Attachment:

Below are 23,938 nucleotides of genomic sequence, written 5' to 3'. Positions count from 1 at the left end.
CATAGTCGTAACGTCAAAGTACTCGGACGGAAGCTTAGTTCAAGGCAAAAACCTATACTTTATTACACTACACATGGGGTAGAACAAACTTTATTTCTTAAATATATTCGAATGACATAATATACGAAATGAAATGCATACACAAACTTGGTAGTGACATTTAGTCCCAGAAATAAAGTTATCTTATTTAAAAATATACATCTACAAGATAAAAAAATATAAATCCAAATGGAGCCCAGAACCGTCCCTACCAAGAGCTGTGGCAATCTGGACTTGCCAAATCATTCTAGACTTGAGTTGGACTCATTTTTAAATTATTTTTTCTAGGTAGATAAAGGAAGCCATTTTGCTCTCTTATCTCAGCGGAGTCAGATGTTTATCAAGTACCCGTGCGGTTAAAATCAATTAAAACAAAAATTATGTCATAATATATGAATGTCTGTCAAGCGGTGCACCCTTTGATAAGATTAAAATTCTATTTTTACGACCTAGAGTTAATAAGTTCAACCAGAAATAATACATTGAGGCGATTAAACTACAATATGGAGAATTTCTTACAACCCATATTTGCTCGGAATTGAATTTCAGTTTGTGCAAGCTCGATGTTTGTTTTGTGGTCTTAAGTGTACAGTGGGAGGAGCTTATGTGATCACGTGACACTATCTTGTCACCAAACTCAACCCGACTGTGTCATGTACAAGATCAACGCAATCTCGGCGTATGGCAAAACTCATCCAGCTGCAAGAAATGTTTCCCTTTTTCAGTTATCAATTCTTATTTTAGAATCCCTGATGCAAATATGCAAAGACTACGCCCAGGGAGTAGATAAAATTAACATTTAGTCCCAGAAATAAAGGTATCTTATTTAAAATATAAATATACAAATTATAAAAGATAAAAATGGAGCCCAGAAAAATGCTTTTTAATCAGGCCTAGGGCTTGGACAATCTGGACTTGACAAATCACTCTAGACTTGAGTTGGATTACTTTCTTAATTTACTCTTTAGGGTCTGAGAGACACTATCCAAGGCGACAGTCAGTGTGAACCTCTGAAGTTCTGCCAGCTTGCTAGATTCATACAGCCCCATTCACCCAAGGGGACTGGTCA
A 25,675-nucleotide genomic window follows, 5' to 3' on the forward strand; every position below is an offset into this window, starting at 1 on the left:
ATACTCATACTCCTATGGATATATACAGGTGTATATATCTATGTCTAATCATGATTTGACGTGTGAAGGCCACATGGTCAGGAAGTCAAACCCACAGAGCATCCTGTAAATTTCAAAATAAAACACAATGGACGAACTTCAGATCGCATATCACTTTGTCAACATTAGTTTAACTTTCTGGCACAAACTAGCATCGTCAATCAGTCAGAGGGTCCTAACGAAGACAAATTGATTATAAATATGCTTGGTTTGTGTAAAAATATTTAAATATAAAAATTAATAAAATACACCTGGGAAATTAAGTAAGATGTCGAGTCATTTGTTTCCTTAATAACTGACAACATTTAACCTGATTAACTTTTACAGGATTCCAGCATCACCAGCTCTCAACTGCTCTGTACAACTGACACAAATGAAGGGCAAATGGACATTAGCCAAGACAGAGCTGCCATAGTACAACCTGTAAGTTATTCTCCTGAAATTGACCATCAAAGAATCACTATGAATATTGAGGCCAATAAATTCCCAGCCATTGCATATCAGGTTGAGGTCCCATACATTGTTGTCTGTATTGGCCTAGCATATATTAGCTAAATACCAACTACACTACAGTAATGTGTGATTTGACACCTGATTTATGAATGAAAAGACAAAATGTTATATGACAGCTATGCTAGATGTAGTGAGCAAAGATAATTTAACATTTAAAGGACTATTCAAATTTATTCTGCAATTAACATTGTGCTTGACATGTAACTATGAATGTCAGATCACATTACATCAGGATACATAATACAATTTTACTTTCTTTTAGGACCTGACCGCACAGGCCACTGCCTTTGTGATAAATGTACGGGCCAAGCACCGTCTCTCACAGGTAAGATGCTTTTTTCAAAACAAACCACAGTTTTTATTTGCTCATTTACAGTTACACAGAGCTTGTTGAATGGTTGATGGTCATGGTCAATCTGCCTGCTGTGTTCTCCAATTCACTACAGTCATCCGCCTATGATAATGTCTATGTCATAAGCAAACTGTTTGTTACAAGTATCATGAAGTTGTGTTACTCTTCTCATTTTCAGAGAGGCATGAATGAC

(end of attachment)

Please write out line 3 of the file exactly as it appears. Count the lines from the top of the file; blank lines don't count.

A 25,675-nucleotide genomic window follows, 5' to 3' on the forward strand; every position below is an offset into this window, starting at 1 on the left: